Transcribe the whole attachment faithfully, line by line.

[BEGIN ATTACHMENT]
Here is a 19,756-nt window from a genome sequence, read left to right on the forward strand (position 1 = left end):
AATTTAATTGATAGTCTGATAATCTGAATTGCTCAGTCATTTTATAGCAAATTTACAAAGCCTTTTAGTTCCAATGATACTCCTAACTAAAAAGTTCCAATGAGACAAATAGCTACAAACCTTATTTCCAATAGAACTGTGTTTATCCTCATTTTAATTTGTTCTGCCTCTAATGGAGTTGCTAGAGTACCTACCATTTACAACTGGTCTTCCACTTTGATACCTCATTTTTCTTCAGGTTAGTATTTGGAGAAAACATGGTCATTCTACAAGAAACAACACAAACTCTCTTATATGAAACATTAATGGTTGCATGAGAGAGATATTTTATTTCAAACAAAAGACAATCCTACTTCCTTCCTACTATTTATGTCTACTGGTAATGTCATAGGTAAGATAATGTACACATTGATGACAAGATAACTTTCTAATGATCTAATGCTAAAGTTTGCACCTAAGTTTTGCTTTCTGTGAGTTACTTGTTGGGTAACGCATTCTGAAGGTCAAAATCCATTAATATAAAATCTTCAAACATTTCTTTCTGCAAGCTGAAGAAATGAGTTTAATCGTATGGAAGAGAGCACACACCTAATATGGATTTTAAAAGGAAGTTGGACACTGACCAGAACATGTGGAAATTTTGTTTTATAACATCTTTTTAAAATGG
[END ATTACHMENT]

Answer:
Here is a 19,756-nt window from a genome sequence, read left to right on the forward strand (position 1 = left end):
AATTTAATTGATAGTCTGATAATCTGAATTGCTCAGTCATTTTATAGCAAATTTACAAAGCCTTTTAGTTCCAATGATACTCCTAACTAAAAAGTTCCAATGAGACAAATAGCTACAAACCTTATTTCCAATAGAACTGTGTTTATCCTCATTTTAATTTGTTCTGCCTCTAATGGAGTTGCTAGAGTACCTACCATTTACAACTGGTCTTCCACTTTGATACCTCATTTTTCTTCAGGTTAGTATTTGGAGAAAACATGGTCATTCTACAAGAAACAACACAAACTCTCTTATATGAAACATTAATGGTTGCATGAGAGAGATATTTTATTTCAAACAAAAGACAATCCTACTTCCTTCCTACTATTTATGTCTACTGGTAATGTCATAGGTAAGATAATGTACACATTGATGACAAGATAACTTTCTAATGATCTAATGCTAAAGTTTGCACCTAAGTTTTGCTTTCTGTGAGTTACTTGTTGGGTAACGCATTCTGAAGGTCAAAATCCATTAATATAAAATCTTCAAACATTTCTTTCTGCAAGCTGAAGAAATGAGTTTAATCGTATGGAAGAGAGCACACACCTAATATGGATTTTAAAAGGAAGTTGGACACTGACCAGAACATGTGGAAATTTTGTTTTATAACATCTTTTTAAAATGG